Friday, July 28, 2006

Gut shot straights and fluky twists

I have fallen in love with the world of poker. Rarely can a game create so much drama yet be so simple. Most people pick up the game quickly. With no athletic prowess, university qualifications or major bank balances needed, poker is fun. That’s why I would recommend it to anyone.
Like most new players entering the game, my affection for poker came from the Late Night Poker series. People like Barney Boatman made this show. I watched as Dave Colclough tried hopelessly to get a read off Jac Arama. Phil Hellmuth being wound up by “le dangeroux”, and Devilfish being, well, Devilfish. It made for wonderful television.

My introduction to playing poker came through the dreaded internet. Interestingly however, unlike most of my peers, I never took to it. I found it humdrum and unexciting. I wanted Late Night Poker. This was solitaire.

So one Monday evening I set off to my local casino, The Merrion Casino, Dublin. It was a freeroll competition and offered little risk for a broke student. I already knew the basics and I was ready to play cards. I made the final table that evening and have never looked back. It was truly great entertainment. It wasn’t in the slightest bit intimidating and it was nice to be in with similar people.

My success since then has not been consistent. I’ve learned what its like to be “all-in”. And subsequently be “all-out”. I’ve discovered what a gut-shot straight draw is, and more painfully what it’s like when your opponent hits it. I’ve learned that people will do anything to wind you up.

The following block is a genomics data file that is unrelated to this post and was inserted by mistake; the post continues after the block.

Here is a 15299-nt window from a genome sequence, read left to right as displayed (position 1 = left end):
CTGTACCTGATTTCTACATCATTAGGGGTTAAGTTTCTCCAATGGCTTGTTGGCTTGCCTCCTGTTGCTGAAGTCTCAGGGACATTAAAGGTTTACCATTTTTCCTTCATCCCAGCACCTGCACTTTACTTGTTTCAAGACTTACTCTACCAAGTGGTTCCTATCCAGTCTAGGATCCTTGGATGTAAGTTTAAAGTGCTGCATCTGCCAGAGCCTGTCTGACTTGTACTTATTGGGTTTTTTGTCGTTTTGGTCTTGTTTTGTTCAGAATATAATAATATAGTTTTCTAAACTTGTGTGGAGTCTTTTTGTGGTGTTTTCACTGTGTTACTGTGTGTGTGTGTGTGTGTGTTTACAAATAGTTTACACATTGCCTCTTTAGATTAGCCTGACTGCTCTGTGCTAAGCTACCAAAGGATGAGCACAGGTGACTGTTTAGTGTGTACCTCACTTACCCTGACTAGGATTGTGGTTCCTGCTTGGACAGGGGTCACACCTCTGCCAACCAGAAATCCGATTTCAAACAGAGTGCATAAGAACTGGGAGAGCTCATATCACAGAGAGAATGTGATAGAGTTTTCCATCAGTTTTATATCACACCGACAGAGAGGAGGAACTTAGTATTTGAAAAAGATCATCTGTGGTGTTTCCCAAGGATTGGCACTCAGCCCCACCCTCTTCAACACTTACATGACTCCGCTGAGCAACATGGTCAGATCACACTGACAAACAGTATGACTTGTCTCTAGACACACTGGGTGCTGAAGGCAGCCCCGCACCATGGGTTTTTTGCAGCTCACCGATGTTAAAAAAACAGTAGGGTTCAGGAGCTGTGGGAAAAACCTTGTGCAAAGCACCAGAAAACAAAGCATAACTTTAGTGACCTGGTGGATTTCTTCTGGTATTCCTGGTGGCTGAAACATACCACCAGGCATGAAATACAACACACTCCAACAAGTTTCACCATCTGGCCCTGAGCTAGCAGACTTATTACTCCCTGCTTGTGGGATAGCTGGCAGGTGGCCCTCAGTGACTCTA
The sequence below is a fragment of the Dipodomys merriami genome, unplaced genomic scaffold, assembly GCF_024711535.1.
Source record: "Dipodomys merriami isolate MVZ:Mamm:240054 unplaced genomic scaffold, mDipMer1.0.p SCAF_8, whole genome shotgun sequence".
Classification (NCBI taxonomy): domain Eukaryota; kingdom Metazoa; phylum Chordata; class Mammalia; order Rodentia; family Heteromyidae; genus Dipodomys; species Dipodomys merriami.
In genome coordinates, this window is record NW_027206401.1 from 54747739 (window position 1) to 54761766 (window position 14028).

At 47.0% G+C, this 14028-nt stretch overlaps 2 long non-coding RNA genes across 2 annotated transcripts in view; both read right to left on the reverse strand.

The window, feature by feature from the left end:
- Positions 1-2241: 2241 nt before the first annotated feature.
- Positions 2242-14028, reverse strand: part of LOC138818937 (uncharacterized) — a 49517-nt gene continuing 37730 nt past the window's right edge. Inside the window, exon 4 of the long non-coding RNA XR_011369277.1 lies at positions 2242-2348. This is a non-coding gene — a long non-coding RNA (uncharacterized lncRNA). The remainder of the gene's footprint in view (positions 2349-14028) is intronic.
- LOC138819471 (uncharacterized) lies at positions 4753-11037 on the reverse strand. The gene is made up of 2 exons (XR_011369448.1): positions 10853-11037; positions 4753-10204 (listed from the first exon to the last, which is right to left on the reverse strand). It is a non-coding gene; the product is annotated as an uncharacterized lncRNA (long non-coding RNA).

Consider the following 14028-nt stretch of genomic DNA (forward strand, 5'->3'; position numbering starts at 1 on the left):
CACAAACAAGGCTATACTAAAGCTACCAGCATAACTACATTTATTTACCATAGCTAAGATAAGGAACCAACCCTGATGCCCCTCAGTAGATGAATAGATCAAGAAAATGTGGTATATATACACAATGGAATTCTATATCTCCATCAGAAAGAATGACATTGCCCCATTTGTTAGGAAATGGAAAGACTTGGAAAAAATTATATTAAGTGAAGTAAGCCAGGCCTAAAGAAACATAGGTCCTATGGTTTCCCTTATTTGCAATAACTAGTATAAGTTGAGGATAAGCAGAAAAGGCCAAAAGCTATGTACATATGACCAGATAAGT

These things are all positive however. They add to a player’s experience. This makes poker interesting. You can become depressed at the table. You’re playing well but someone up there is determined to make your luck hell. However, I’m yet to find someone who doesn’t smile when they’re lucks in. You liven up. You laugh. You’re getting more chips. Poker offers a great adrenaline when you’re winning. The real masters however are those who can treat these sensations the same. That’s one skill I want to master some day.

My dealings with “poker celebrities” have been limited but useful. Players such as Andy Black I feel are heroes of our time. I recall Ram Vaswani telling me I need to ignore moaners and keep focused. Roy Brindley has been especially accommodating and pleasant. It’s these players who make me want to succeed at this game. They reach out to novices rather than spitting in their faces. This is what makes poker a classy game. It boosts buckets of respect.

I urge spectators of the game to give poker a try. I was a spectator myself once and I know it’s great to watch. Only when you sit down at a table does the true adrenaline rush. When I watch Late Night Poker now, I feel the bad beats more. I can behold the check-raise and master plays. I appreciate poker more. Nobody wants to intimidate you or get rid of you. Everybody’s welcome at the tables.

It was at the final of the EPT in Dublin that I realized how poker had come full circle for me. As Barney Boatman told me a story about one of the Hendon Mob’s PR stunts, it clicked for me. One of the founding players of Late Night Poker was chatting to me as if we were mates. It wasn’t long ago that I looked up to players like him. Like a kid my age would look up to David Beckham or Michael Schumacher. Poker is one big community. No matter how insignificant a player you are, you’re still a member. Long may this trend continue. I hope one day I can play this role and help out an intrigued novice.